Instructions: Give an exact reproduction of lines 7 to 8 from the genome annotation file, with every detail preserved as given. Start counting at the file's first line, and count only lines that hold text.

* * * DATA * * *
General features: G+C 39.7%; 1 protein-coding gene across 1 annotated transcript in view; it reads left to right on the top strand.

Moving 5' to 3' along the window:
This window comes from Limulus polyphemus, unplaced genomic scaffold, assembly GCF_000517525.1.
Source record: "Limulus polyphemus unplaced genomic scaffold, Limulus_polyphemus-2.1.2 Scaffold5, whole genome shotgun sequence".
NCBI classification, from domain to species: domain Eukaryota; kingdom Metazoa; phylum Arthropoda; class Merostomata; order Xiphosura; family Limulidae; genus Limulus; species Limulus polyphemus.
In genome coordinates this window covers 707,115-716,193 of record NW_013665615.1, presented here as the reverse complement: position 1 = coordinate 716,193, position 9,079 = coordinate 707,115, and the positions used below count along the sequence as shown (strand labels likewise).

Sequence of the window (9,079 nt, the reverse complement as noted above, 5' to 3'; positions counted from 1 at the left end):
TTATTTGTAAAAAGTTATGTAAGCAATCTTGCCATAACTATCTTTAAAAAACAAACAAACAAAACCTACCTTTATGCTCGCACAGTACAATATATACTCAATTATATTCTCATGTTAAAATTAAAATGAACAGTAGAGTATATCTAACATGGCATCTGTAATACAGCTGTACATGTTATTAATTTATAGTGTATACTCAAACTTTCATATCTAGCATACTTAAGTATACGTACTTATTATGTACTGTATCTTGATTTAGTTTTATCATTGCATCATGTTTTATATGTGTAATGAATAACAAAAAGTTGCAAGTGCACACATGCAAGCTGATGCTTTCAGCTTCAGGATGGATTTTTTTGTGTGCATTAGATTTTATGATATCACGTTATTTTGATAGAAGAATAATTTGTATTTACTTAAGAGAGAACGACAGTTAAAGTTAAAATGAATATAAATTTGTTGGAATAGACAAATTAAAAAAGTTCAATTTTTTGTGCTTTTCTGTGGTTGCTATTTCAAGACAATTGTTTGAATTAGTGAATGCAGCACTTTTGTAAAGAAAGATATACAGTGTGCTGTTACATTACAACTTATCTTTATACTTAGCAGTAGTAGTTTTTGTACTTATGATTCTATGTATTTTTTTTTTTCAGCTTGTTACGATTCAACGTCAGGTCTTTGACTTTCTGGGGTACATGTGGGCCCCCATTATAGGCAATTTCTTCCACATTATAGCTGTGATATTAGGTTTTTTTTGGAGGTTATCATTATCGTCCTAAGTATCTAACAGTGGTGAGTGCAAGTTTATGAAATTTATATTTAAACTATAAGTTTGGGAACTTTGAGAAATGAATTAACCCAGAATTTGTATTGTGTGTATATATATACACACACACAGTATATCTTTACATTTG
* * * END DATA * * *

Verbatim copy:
Sequence of the window (9,079 nt, the reverse complement as noted above, 5' to 3'; positions counted from 1 at the left end):
TTATTTGTAAAAAGTTATGTAAGCAATCTTGCCATAACTATCTTTAAAAAACAAACAAACAAAACCTACCTTTATGCTCGCACAGTACAATATATACTCAATTATATTCTCATGTTAAAATTAAAATGAACAGTAGAGTATATCTAACATGGCATCTGTAATACAGCTGTACATGTTATTAATTTATAGTGTATACTCAAACTTTCATATCTAGCATACTTAAGTATACGTACTTATTATGTACTGTATCTTGATTTAGTTTTATCATTGCATCATGTTTTATATGTGTAATGAATAACAAAAAGTTGCAAGTGCACACATGCAAGCTGATGCTTTCAGCTTCAGGATGGATTTTTTTGTGTGCATTAGATTTTATGATATCACGTTATTTTGATAGAAGAATAATTTGTATTTACTTAAGAGAGAACGACAGTTAAAGTTAAAATGAATATAAATTTGTTGGAATAGACAAATTAAAAAAGTTCAATTTTTTGTGCTTTTCTGTGGTTGCTATTTCAAGACAATTGTTTGAATTAGTGAATGCAGCACTTTTGTAAAGAAAGATATACAGTGTGCTGTTACATTACAACTTATCTTTATACTTAGCAGTAGTAGTTTTTGTACTTATGATTCTATGTATTTTTTTTTTTCAGCTTGTTACGATTCAACGTCAGGTCTTTGACTTTCTGGGGTACATGTGGGCCCCCATTATAGGCAATTTCTTCCACATTATAGCTGTGATATTAGGTTTTTTTTGGAGGTTATCATTATCGTCCTAAGTATCTAACAGTGGTGAGTGCAAGTTTATGAAATTTATATTTAAACTATAAGTTTGGGAACTTTGAGAAATGAATTAACCCAGAATTTGTATTGTGTGTATATATATACACACACACAGTATATCTTTACATTTG